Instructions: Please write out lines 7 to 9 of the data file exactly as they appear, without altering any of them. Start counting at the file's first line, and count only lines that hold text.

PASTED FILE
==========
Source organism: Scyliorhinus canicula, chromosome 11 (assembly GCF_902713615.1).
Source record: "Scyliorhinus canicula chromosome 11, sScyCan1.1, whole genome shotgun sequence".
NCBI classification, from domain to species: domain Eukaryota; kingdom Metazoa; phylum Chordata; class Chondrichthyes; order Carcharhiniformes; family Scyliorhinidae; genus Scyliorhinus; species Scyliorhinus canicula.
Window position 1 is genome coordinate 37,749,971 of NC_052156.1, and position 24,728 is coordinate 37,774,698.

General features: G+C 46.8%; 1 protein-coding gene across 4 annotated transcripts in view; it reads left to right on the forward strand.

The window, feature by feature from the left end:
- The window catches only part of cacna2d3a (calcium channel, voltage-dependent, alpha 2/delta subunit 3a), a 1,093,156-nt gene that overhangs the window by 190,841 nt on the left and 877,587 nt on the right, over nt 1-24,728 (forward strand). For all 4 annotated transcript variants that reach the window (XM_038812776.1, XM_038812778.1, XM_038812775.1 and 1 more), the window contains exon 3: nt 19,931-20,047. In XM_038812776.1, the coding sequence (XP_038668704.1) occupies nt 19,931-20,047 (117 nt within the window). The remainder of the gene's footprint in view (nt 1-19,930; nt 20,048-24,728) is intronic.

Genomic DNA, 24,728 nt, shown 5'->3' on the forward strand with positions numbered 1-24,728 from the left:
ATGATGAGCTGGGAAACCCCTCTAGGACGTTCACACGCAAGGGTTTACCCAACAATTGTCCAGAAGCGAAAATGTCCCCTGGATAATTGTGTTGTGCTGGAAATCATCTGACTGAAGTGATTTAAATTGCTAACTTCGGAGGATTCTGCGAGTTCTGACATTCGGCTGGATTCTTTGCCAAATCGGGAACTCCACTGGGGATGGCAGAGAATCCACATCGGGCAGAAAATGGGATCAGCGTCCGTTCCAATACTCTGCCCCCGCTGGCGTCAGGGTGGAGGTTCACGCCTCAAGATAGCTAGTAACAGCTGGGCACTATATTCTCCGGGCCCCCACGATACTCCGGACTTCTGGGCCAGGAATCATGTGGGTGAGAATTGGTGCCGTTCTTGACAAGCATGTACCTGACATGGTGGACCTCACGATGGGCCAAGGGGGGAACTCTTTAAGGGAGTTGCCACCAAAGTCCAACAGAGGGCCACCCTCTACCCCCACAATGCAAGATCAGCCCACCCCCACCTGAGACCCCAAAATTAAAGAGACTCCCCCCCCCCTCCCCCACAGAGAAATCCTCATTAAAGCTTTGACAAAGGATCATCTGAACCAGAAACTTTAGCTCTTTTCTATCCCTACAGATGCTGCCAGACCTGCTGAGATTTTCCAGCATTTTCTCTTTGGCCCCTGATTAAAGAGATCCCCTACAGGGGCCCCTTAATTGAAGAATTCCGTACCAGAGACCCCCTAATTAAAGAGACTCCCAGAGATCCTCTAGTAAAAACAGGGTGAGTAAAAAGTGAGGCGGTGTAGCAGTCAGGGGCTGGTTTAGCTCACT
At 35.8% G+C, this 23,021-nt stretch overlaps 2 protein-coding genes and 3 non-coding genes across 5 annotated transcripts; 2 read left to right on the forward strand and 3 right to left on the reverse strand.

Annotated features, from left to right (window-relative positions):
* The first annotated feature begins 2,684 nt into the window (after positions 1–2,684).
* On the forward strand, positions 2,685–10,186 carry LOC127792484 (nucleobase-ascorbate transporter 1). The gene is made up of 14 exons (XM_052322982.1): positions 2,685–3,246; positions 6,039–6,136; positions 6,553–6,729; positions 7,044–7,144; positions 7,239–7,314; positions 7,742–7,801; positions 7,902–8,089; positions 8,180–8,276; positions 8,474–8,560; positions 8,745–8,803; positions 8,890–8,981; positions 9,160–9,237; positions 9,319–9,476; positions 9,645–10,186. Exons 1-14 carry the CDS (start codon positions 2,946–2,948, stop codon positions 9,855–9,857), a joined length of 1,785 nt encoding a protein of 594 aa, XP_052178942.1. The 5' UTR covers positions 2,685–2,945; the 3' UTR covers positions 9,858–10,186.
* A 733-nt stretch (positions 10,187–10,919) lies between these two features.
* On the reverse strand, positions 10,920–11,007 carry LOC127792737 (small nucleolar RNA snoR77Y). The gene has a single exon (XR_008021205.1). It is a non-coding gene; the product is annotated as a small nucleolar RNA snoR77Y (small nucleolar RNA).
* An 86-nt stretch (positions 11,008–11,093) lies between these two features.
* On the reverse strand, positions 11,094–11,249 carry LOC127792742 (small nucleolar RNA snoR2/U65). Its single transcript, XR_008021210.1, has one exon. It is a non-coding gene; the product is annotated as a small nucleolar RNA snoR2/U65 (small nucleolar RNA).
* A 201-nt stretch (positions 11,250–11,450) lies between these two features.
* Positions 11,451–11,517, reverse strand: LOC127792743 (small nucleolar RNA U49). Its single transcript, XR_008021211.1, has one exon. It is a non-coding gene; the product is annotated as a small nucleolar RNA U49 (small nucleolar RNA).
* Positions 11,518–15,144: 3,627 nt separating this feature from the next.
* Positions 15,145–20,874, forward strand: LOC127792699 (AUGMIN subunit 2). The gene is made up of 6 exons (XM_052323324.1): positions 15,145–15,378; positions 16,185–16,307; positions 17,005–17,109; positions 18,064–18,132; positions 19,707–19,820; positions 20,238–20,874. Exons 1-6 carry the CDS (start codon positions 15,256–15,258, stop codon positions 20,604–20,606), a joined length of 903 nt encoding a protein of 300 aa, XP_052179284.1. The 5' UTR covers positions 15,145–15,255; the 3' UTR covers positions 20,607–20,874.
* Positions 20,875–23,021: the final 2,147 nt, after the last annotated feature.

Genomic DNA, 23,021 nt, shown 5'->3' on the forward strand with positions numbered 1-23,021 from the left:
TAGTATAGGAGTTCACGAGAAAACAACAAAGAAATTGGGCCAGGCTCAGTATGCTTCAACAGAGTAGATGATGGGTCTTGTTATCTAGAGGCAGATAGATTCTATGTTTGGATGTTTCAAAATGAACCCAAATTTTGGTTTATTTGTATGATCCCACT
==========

- The window catches only part of cacna2d3a (calcium channel, voltage-dependent, alpha 2/delta subunit 3a), a 1,093,156-nt gene that overhangs the window by 190,841 nt on the left and 877,587 nt on the right, over nt 1-24,728 (forward strand). For all 4 annotated transcript variants that reach the window (XM_038812776.1, XM_038812778.1, XM_038812775.1 and 1 more), the window contains exon 3: nt 19,931-20,047. In XM_038812776.1, the coding sequence (XP_038668704.1) occupies nt 19,931-20,047 (117 nt within the window). The remainder of the gene's footprint in view (nt 1-19,930; nt 20,048-24,728) is intronic.

Genomic DNA, 24,728 nt, shown 5'->3' on the forward strand with positions numbered 1-24,728 from the left:
ATGATGAGCTGGGAAACCCCTCTAGGACGTTCACACGCAAGGGTTTACCCAACAATTGTCCAGAAGCGAAAATGTCCCCTGGATAATTGTGTTGTGCTGGAAATCATCTGACTGAAGTGATTTAAATTGCTAACTTCGGAGGATTCTGCGAGTTCTGACATTCGGCTGGATTCTTTGCCAAATCGGGAACTCCACTGGGGATGGCAGAGAATCCACATCGGGCAGAAAATGGGATCAGCGTCCGTTCCAATACTCTGCCCCCGCTGGCGTCAGGGTGGAGGTTCACGCCTCAAGATAGCTAGTAACAGCTGGGCACTATATTCTCCGGGCCCCCACGATACTCCGGACTTCTGGGCCAGGAATCATGTGGGTGAGAATTGGTGCCGTTCTTGACAAGCATGTACCTGACATGGTGGACCTCACGATGGGCCAAGGGGGGAACTCTTTAAGGGAGTTGCCACCAAAGTCCAACAGAGGGCCACCCTCTACCCCCACAATGCAAGATCAGCCCACCCCCACCTGAGACCCCAAAATTAAAGAGACTCCCCCCCCCCTCCCCCACAGAGAAATCCTCATTAAAGCTTTGACAAAGGATCATCTGAACCAGAAACTTTAGCTCTTTTCTATCCCTACAGATGCTGCCAGACCTGCTGAGATTTTCCAGCATTTTCTCTTTGGCCCCTGATTAAAGAGATCCCCTACAGGGGCCCCTTAATTGAAGAATTCCGTACCAGAGACCCCCTAATTAAAGAGACTCCCAGAGATCCTCTAGTAAAAACAGGGTGAGTAAAAAGTGAGGCGGTGTAGCAGTCAGGGGCTGGTTTAGCTCACT